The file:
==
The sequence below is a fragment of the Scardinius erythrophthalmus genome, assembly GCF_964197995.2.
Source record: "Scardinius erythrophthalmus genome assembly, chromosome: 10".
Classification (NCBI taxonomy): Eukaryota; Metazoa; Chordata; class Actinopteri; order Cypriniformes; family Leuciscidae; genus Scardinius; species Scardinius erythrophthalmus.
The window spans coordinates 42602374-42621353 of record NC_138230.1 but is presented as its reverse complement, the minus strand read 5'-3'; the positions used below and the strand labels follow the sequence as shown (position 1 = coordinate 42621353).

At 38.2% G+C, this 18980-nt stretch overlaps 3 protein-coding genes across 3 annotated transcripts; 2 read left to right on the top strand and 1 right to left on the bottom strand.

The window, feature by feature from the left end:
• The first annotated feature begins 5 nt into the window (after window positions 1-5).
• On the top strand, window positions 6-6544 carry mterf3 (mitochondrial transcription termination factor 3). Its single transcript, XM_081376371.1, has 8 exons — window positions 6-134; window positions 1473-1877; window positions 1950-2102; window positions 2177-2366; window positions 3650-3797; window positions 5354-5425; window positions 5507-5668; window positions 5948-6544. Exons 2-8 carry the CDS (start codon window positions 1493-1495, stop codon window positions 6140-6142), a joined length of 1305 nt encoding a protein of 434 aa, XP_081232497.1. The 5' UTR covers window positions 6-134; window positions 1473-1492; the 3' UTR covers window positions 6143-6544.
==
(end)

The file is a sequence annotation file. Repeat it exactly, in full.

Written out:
The sequence below is a fragment of the Scardinius erythrophthalmus genome, assembly GCF_964197995.2.
Source record: "Scardinius erythrophthalmus genome assembly, chromosome: 10".
Classification (NCBI taxonomy): Eukaryota; Metazoa; Chordata; class Actinopteri; order Cypriniformes; family Leuciscidae; genus Scardinius; species Scardinius erythrophthalmus.
The window spans coordinates 42602374-42621353 of record NC_138230.1 but is presented as its reverse complement, the minus strand read 5'-3'; the positions used below and the strand labels follow the sequence as shown (position 1 = coordinate 42621353).

At 38.2% G+C, this 18980-nt stretch overlaps 3 protein-coding genes across 3 annotated transcripts; 2 read left to right on the top strand and 1 right to left on the bottom strand.

The window, feature by feature from the left end:
• The first annotated feature begins 5 nt into the window (after window positions 1-5).
• On the top strand, window positions 6-6544 carry mterf3 (mitochondrial transcription termination factor 3). Its single transcript, XM_081376371.1, has 8 exons — window positions 6-134; window positions 1473-1877; window positions 1950-2102; window positions 2177-2366; window positions 3650-3797; window positions 5354-5425; window positions 5507-5668; window positions 5948-6544. Exons 2-8 carry the CDS (start codon window positions 1493-1495, stop codon window positions 6140-6142), a joined length of 1305 nt encoding a protein of 434 aa, XP_081232497.1. The 5' UTR covers window positions 6-134; window positions 1473-1492; the 3' UTR covers window positions 6143-6544.